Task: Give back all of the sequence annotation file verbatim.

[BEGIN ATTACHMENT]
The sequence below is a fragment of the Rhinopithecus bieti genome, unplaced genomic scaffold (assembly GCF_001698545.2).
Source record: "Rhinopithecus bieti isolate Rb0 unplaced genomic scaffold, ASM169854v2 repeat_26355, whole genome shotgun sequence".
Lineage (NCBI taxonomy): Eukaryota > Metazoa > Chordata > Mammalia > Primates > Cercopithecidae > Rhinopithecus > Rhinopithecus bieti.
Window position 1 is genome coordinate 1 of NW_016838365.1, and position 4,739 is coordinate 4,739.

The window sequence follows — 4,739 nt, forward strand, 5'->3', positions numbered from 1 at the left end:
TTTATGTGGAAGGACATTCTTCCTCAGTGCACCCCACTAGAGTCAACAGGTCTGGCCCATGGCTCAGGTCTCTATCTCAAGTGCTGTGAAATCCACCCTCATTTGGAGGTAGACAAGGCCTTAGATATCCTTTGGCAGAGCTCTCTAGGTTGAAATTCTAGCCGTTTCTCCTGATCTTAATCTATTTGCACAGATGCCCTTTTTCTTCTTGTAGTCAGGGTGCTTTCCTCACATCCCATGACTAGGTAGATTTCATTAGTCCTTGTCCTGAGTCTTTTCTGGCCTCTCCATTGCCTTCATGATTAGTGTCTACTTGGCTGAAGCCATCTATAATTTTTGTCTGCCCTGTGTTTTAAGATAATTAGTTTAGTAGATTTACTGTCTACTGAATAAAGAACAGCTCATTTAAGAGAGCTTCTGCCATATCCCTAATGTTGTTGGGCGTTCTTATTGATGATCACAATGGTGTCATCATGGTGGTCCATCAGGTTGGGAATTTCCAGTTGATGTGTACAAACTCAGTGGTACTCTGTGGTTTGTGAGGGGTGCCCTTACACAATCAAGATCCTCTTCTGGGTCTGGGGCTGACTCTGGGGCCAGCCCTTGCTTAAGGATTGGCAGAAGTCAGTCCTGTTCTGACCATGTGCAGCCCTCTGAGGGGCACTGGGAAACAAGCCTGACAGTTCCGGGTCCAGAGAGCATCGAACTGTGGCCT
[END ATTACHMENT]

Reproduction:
The sequence below is a fragment of the Rhinopithecus bieti genome, unplaced genomic scaffold (assembly GCF_001698545.2).
Source record: "Rhinopithecus bieti isolate Rb0 unplaced genomic scaffold, ASM169854v2 repeat_26355, whole genome shotgun sequence".
Lineage (NCBI taxonomy): Eukaryota > Metazoa > Chordata > Mammalia > Primates > Cercopithecidae > Rhinopithecus > Rhinopithecus bieti.
Window position 1 is genome coordinate 1 of NW_016838365.1, and position 4,739 is coordinate 4,739.

The window sequence follows — 4,739 nt, forward strand, 5'->3', positions numbered from 1 at the left end:
TTTATGTGGAAGGACATTCTTCCTCAGTGCACCCCACTAGAGTCAACAGGTCTGGCCCATGGCTCAGGTCTCTATCTCAAGTGCTGTGAAATCCACCCTCATTTGGAGGTAGACAAGGCCTTAGATATCCTTTGGCAGAGCTCTCTAGGTTGAAATTCTAGCCGTTTCTCCTGATCTTAATCTATTTGCACAGATGCCCTTTTTCTTCTTGTAGTCAGGGTGCTTTCCTCACATCCCATGACTAGGTAGATTTCATTAGTCCTTGTCCTGAGTCTTTTCTGGCCTCTCCATTGCCTTCATGATTAGTGTCTACTTGGCTGAAGCCATCTATAATTTTTGTCTGCCCTGTGTTTTAAGATAATTAGTTTAGTAGATTTACTGTCTACTGAATAAAGAACAGCTCATTTAAGAGAGCTTCTGCCATATCCCTAATGTTGTTGGGCGTTCTTATTGATGATCACAATGGTGTCATCATGGTGGTCCATCAGGTTGGGAATTTCCAGTTGATGTGTACAAACTCAGTGGTACTCTGTGGTTTGTGAGGGGTGCCCTTACACAATCAAGATCCTCTTCTGGGTCTGGGGCTGACTCTGGGGCCAGCCCTTGCTTAAGGATTGGCAGAAGTCAGTCCTGTTCTGACCATGTGCAGCCCTCTGAGGGGCACTGGGAAACAAGCCTGACAGTTCCGGGTCCAGAGAGCATCGAACTGTGGCCT